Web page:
It’s really simple, all referees have to say is, “I’m not going to call a stalemate but I am going to give green (or red) the takedown if nothing has happened after I count to 3” and sit back and watch the athletes scramble.
The idea of stalemates has always been a “millennial let’s be fair to all” rule that should never have come into being. Nothing is fair in war, it’s either kill or be killed. Nothing should be fair in competition, either you score or are scored on. Stalling calls are nothing more than a “we can’t figure out what to do so let’s have a restart.” And coaches have used that since day one and regard it as a very important strategic option.
It’s all very frustrating but it doesn’t have to be. When wrestling comes to a standstill all the referee has to do is decide who has the upper hand, not control, just the better position and start awarding points. Once everyone realizes that stalemates are no longer in play, things will change forever; and for the better.
This new attitude regarding funk is definitely a move in the right direction but it doesn’t go far enough and why I’m giving it a Bronze Medal, mostly because it’s taken the RC too long to even get to this point.
But Overall; DNP
In closing, I’d like to address those who I know will defend the Rules Committee by saying it isn’t their job to market, or promote, or advance wrestling; they’re just there to manage the rules.
And they’re probably right; well . . . kind of, but not really.
Doesn’t each rule have as a baseline a certain philosophy that triggered the need for the rule in the first place? Maybe they don’t realize it but the RC is already marketing and promoting; everything they do has a direct impact on our survival or advancement as a sport. The weight assessment protocol is a good example of developing major marketing and promotion components. And the number of losses we continually have in youth retention, income production and the preservation of programs, they can all be directly linked to the RC’s actions or inaction.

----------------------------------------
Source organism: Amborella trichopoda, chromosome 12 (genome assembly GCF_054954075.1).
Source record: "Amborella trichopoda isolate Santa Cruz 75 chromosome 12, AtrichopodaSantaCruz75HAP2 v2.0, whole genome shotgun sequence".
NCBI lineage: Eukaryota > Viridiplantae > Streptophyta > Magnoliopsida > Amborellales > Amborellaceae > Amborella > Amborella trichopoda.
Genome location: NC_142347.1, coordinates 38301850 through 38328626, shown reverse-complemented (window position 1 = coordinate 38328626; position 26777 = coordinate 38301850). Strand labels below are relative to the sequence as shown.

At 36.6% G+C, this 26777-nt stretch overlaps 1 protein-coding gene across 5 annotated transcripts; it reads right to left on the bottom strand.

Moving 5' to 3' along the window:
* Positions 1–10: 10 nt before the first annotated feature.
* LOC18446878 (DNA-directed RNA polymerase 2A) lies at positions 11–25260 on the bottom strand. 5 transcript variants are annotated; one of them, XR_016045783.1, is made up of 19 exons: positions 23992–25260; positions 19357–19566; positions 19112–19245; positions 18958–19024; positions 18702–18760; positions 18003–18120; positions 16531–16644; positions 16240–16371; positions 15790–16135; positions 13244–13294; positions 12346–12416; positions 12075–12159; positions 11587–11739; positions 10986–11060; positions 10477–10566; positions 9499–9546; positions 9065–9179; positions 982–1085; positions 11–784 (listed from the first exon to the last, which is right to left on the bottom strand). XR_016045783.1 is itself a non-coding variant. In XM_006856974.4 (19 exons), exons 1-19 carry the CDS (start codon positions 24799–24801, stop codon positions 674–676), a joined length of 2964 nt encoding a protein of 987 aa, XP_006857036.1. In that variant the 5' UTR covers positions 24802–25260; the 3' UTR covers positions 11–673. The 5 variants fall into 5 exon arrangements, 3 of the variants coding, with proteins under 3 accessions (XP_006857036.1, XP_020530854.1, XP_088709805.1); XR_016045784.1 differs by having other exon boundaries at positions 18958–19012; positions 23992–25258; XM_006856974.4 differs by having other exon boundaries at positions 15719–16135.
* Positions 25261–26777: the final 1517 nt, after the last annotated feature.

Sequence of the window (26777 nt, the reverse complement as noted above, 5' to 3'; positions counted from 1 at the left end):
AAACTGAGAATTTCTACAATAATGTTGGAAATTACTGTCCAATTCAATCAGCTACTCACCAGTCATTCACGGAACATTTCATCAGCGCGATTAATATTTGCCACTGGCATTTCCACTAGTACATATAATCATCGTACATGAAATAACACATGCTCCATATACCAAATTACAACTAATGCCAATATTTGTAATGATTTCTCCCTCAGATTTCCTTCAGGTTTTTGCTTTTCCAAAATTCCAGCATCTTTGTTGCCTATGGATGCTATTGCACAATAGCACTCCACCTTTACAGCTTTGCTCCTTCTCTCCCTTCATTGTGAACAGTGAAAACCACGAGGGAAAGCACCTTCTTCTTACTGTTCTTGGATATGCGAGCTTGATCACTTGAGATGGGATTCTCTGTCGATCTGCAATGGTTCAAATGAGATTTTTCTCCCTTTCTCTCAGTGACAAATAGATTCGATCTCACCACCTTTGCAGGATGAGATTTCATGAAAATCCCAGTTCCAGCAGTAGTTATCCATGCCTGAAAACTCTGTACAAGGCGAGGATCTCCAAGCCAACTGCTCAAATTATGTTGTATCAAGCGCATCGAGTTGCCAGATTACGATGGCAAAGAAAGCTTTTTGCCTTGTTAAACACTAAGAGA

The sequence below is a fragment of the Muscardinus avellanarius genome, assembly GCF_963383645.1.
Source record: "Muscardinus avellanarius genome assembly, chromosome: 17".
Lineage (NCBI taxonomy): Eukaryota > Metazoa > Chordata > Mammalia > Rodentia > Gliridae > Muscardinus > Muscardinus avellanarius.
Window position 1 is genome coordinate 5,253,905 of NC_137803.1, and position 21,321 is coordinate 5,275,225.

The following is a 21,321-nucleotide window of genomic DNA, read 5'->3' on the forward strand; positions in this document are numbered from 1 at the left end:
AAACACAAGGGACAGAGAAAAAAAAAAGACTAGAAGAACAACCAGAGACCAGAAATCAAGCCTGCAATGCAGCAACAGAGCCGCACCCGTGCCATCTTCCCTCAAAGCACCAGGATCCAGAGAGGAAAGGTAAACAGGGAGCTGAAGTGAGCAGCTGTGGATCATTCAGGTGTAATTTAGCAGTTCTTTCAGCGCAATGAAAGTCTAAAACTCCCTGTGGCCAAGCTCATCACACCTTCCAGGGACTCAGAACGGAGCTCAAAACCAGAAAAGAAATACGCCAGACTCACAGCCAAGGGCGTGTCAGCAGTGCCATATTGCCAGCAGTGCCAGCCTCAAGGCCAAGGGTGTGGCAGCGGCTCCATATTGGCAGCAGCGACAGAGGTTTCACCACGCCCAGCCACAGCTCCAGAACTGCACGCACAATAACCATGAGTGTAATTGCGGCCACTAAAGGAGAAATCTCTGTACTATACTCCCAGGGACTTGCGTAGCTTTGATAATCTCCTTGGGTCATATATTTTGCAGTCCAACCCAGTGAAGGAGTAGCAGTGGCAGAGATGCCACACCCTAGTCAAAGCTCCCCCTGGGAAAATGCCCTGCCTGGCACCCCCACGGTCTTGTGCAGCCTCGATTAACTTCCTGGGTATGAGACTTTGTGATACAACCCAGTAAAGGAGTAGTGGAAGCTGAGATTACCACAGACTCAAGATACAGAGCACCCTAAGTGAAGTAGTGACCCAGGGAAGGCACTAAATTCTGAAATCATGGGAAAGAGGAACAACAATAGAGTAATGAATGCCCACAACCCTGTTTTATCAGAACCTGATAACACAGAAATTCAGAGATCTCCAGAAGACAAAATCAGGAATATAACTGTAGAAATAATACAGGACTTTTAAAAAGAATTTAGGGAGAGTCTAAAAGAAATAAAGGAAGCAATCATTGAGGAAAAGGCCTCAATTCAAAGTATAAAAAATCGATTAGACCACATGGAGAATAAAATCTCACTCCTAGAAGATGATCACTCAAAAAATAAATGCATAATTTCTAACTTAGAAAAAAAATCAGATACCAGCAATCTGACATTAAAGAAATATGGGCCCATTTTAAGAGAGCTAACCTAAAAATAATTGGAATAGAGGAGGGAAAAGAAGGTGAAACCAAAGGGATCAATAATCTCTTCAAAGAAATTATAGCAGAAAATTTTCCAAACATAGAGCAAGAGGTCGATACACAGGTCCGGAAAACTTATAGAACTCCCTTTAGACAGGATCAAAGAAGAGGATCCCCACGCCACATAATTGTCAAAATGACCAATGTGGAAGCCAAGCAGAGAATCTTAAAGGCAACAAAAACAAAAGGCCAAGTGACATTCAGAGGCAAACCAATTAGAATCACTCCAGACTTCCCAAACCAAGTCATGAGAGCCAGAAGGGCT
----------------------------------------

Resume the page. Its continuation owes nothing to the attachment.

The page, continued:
If you think I’m off base here about the RC, if not them then who; if not now, when? If they were actually serious about helping the sport, they could expand their reach in a New York minute and the sport would be all the better. The NCAA has already given them the right, they’ve said, “you’re in charge, go do good for the sport.” It’s the RC that hasn’t been willing to take on that task. And God help any other group who might try because the RC will be the first to scream foul and say, “that’s our job.”
Well, if it is your job, then do it.